This is a corrected version of the original post.
A number of creative online display ad formats have surfaced to shake consumers out of our banner-induced slumbers. In fact, a new study published this week by AdweekMedia/Harris reconfirms that banner ads are the Internet ads most likely to be ignored.
New ad units aren't as easy to avoid. Here are a few emerging and increasingly common display ads offering more interactive, in-your-face — and even useful — features.
Capturing users with CAPTCHA ads
You know that CAPTCHA gibberish you have to type on a website to prove you're human? One company has figured out a way to monetize this necessary-but-tedious security measure.
Leap Marketing Technologies recently launched a video ad platform called Engage
, based on its NuCaptcha
security platform. Unlike old-fashioned CAPTCHA technology, these CAPTCHA tests are videos with a moving banner of text, which could be used to sell advertising or promote a brand (for example, Clubvibes.com
uses it for promotional material).
"We all know that no one's really paying attention to banners,” said Michel Giasson, CEO and co-founder of NuCaptcha. "With this Engage process, the user has to interact with the ad. Writing or typing what you see actually increases your brand recall by a factor of 10 or more."
NuCaptcha is also easier to read than some other CAPTCHA technologies, claiming a 97 percent success rate to capture. Since Leap launched its original platform in June, the technology has been implemented on more than 3,500 websites.
With the Engage platform, publishers can customize the size or add a capability to launch a microsite when a mouse hovers over the frame. They can also choose how long to make a video before the CAPTCHA appears (like basic pre-roll on Web video).
"The key here is you can actually confirm that somebody has watched it because they need to see the entire video in order to receive the CAPTCHA," he said.
Advertising rates are set by publishers, but Giasson said they're seeing a standard of $10 to $25 CPM
as well as “cost per engagements” of 10 cents to $1. Right now the cost for Engage is based on a negotiable percentage revenue share, though NuCaptcha is also open to license fees for publishers who don't want to use advertising (and instead use the video for cross-promotion). The company plans to move toward being an ad network for publishers who don't want to direct sell the NuCaptcha video, he said.
While they are just starting to dip into working with magazine and newspaper publishers, Giasson sees it as a big opportunity for media companies to monetize space that's never been monetized before. “It really provides a perfect advertising opportunity,” he said.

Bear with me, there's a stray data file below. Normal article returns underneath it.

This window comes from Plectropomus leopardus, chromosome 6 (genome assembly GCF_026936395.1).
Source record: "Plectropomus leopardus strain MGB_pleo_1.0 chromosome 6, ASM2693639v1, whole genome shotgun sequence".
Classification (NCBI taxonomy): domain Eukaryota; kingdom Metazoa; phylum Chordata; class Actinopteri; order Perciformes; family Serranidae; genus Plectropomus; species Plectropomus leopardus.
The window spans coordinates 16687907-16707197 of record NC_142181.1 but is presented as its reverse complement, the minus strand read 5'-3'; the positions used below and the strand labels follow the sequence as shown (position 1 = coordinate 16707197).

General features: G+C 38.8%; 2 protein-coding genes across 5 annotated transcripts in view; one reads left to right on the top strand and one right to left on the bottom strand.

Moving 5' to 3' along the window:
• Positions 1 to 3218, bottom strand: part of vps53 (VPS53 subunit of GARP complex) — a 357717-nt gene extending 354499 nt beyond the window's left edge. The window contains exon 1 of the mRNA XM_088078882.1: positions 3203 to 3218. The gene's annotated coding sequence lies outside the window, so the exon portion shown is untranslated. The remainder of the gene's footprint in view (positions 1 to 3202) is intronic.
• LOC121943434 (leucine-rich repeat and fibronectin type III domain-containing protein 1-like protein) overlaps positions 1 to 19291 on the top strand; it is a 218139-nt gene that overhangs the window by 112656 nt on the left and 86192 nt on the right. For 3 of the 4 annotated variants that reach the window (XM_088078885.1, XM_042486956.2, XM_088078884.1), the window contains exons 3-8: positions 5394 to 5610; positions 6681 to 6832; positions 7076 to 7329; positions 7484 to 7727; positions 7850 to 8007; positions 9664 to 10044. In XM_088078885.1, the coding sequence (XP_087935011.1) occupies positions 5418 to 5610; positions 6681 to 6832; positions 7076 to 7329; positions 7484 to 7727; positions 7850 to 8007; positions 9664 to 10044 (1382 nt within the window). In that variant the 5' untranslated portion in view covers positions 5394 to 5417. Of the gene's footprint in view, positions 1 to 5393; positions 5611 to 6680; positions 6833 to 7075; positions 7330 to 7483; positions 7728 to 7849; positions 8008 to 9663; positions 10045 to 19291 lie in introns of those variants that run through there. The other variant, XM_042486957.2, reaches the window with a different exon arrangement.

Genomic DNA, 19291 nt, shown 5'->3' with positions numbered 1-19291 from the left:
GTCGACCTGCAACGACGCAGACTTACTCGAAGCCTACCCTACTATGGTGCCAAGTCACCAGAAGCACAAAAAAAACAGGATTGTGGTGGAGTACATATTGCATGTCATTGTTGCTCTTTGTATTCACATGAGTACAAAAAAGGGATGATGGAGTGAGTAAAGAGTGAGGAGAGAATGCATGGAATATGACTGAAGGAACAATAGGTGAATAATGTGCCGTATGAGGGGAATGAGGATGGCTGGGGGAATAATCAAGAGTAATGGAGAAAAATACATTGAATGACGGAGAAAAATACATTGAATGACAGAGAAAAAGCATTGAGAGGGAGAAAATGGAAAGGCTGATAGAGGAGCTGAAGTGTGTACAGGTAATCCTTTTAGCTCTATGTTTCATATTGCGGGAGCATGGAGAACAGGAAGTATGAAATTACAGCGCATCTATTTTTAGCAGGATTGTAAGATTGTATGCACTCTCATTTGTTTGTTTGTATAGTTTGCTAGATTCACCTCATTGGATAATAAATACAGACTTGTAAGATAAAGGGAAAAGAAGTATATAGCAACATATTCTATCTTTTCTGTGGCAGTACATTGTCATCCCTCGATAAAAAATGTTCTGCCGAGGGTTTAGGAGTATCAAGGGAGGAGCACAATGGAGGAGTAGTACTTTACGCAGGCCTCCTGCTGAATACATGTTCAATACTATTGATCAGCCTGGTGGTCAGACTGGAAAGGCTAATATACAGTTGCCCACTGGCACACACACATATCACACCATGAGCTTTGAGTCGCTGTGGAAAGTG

Putting coupons in ads
Sean Smyth, Groupon's vice president of business development, boasted that Groupon is better than remnant advertising for publishers. “We actually think we're turning advertising on its ear," he said.
Whether exclusive or part of Groupon's regular local offers, Groupon provides a revenue share of about 10 percent (depending on volume) back to publishers.
Digital coupons in general will likely only get bigger as a revenue stream for publishers with the advent of location and mobile-based capabilities. Digital coupons grew five times faster this year than old-fashioned clip-out coupons, according to stats from one digital coupon company: Coupons.com
reported 57 percent growth in coupon distribution in the first nine months of this year compared to last year.
Rich media ads get richer
Rich media ad units have gone beyond multimedia to feature more interactive content. For instance, marketing company Iron Horse Interactive
offers an Adverguide
, which is an ad unit with a built-in recommendation engine. For example, SAP has offered an adverguide with a questionnaire about “finding the mobile solution for you.” (Correction: An earlier version of this incorrectly used an example of a Target ad that never ran.)
And here is an Adverguide unit from Dell:
Advertisers like to gain insight from these ad units, such as preferences and purchasing styles compared by sites, said Uzair Dada, CEO and managing partner of Iron Horse. He noted it's another example of bringing information to customers where they are, rather than making them come to you.
Other interesting ad unit examples include integrations with social media. AdGentDigital's Tweetology
widget can curate “brand-safe” tweets for publishers and brands. The unit can be sponsored by an advertiser.
For instance, Tweetology just began working with radio broadcasting company Radio One, selling sponsorships for Tweetology under a revenue-sharing agreement. Advertisers can buy sponsorship on a geographical basis.
It's clear that display ad units are getting bigger
and/or more interactive. Media companies such as Yahoo and AOL
have embraced big, bold ads incorporating rich media. Hearst
realized its rich media ad units were so good at housing advertising content that they decided to use them for editorial content too. Rich media ads are an attempt from publishers to get people talking about ads ― and hopefully not just about how they're annoying.